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Int. J. Environ. Res. Public Health 2014, 11(4), 4066-4077; doi:10.3390/ijerph110404066

High-Resolution Mapping of Anthropogenic Heat in China from 1992 to 2010

State Key Laboratory of Earth Surface Processes and Resource Ecology, College of Global Change and Earth System Science, Beijing Normal University, Beijing 100875, China
State Key Laboratory of Remote Sensing Science, Institute of Remote Sensing and Digital Earth, Chinese Academy of Sciences, Beijing 100101, China
Author to whom correspondence should be addressed.
Received: 11 February 2014 / Revised: 28 March 2014 / Accepted: 2 April 2014 / Published: 14 April 2014
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Anthropogenic heat generated by human activity contributes to urban and regional climate warming. Due to the resolution and accuracy of existing anthropogenic heat data, it is difficult to analyze and simulate the corresponding effects. This study exploited a new method to estimate high spatial and temporal resolutions of anthropogenic heat based on long-term data of energy consumption and the US Air Force Defense Meteorological Satellite Program-Operational Linescan System (DMSP-OLS) data from 1992 to 2010 across China. Our results showed that, throughout the entire study period, there are apparent increasing trends in anthropogenic heat in three major metropoli, i.e., the Beijing-Tianjin region, the Yangzi River delta and the Pearl River delta. The annual mean anthropogenic heat fluxes for Beijing, Shanghai and Guangzhou in 2010 were 17 Wm−2, 19 and 7.8 Wm−2, respectively. Comparisons with previous studies indicate that DMSP-OLS data could provide a better spatial proxy for estimating anthropogenic heat than population density and our analysis shows better performance at large scales for estimation of anthropogenic heat.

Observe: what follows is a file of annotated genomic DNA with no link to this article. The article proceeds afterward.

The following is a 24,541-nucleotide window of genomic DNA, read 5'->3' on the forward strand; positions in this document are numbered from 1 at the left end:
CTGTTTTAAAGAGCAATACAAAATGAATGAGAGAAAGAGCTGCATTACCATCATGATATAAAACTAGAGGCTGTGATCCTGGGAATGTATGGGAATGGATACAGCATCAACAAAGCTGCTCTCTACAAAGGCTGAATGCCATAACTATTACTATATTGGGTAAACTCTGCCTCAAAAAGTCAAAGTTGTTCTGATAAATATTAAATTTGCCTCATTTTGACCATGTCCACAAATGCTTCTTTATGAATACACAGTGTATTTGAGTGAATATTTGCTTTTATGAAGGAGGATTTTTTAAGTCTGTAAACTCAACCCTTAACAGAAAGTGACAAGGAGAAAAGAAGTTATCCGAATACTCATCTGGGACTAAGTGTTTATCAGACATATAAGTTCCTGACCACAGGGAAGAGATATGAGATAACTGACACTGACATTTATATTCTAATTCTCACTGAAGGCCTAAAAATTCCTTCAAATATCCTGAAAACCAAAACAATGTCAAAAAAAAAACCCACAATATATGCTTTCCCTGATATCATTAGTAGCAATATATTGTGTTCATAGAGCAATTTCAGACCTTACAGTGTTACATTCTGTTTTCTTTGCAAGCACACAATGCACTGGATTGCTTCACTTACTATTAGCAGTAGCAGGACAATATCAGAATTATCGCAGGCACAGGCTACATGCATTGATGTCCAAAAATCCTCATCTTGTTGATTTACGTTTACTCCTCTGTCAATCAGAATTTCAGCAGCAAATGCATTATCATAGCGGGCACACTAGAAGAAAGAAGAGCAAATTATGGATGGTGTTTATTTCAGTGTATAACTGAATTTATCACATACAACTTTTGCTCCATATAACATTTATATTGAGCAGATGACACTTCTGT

Keywords: anthropogenic heat; urban heat island; DMSP-OLS; major metropolis anthropogenic heat; urban heat island; DMSP-OLS; major metropolis

This is an open access article distributed under the Creative Commons Attribution License (CC BY 3.0).

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Yang, W.; Chen, B.; Cui, X. High-Resolution Mapping of Anthropogenic Heat in China from 1992 to 2010. Int. J. Environ. Res. Public Health 2014, 11, 4066-4077.

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